I find it an inexpressible blessing to be back in the Northwest, getting the opportunity to serve Northwest Nazarene University and its surrounding community. For me, the unique gift of Christian education to the church and the world falls specifically in these two areas: the invitation to service and the call to enter God’s story.
I feel the challenges placed upon today’s young people are especially acute and make the need for places like NNU uniquely valuable. This generation, so desperate for identity, has two overwhelming forces working against them.
The first is the continued push for young people to begin the discovery of their identity by throwing off every shaping authority in their lives. This has left a generation without roots, without history, and without a defining story. Every time I see the commercials for an ancestral DNA company, I chuckle just a bit. Only our rootless culture would need to send hair samples and $65 dollars in to a company so we might discover what story we are a part of.
The other force is the ever-increasing ability to shape our consumption and our experiences in personalized ways. The ability to have my own personalized playlist, video queue and shopping sites shapes most of my experiences through preference. The personalized world is a world of constant consumption and comfort, but it is rarely a world of stretching and service. Those who try to find themselves through constant consumption will lose themselves.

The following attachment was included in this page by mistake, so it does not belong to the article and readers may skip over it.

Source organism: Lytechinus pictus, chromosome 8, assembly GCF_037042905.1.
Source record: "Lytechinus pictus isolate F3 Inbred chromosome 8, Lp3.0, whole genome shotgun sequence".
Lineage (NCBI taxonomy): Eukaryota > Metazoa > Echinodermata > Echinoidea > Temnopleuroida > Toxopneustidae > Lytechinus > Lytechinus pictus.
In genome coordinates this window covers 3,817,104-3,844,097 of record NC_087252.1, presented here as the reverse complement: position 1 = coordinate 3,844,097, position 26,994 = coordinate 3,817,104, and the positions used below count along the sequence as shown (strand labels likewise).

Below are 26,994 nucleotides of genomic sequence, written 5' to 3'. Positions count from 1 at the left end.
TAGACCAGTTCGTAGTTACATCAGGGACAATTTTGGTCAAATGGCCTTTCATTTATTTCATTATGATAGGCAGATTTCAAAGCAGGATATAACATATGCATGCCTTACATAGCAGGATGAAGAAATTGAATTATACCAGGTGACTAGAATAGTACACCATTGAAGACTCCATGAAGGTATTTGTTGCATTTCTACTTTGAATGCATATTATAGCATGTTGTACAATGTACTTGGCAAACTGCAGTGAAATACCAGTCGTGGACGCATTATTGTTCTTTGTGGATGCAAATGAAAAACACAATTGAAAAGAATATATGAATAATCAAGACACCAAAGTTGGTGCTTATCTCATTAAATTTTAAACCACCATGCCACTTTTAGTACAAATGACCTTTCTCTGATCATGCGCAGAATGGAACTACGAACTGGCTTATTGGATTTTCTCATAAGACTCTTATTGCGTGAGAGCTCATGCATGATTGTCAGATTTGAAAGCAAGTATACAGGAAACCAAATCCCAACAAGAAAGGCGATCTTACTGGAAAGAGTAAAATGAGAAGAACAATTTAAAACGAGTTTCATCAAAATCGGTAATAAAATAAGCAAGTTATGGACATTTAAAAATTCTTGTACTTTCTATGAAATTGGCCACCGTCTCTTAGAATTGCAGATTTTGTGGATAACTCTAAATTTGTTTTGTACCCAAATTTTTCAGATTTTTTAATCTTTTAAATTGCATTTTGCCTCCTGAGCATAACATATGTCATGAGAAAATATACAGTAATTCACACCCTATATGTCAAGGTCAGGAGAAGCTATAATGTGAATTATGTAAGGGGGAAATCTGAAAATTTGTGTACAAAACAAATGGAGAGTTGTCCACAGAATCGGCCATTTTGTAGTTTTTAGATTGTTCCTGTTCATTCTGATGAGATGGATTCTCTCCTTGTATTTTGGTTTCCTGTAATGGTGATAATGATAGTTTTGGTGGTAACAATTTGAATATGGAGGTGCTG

NNU stands at the crossroads for today’s young people searching for identity in a world where it is too often impossible to find. No matter how rigorous, an education that is directed toward self and pointed toward a false and idolatrous story will never be able to give true meaning and purpose. Only an education that also invites the one enlightened to find oneself by giving oneself away and to discover a life lived within the great, glorious, and hope-filled story of God’s redemption of creation can offer formation as well as information.
It is a privilege to be back roaming the halls, classrooms, and sacred spaces that helped me find my identity in service to Christ and, inviting others, in the words of one of my heroes, Dietrich Bonhoeffer, to go and live by first learning how to come and die.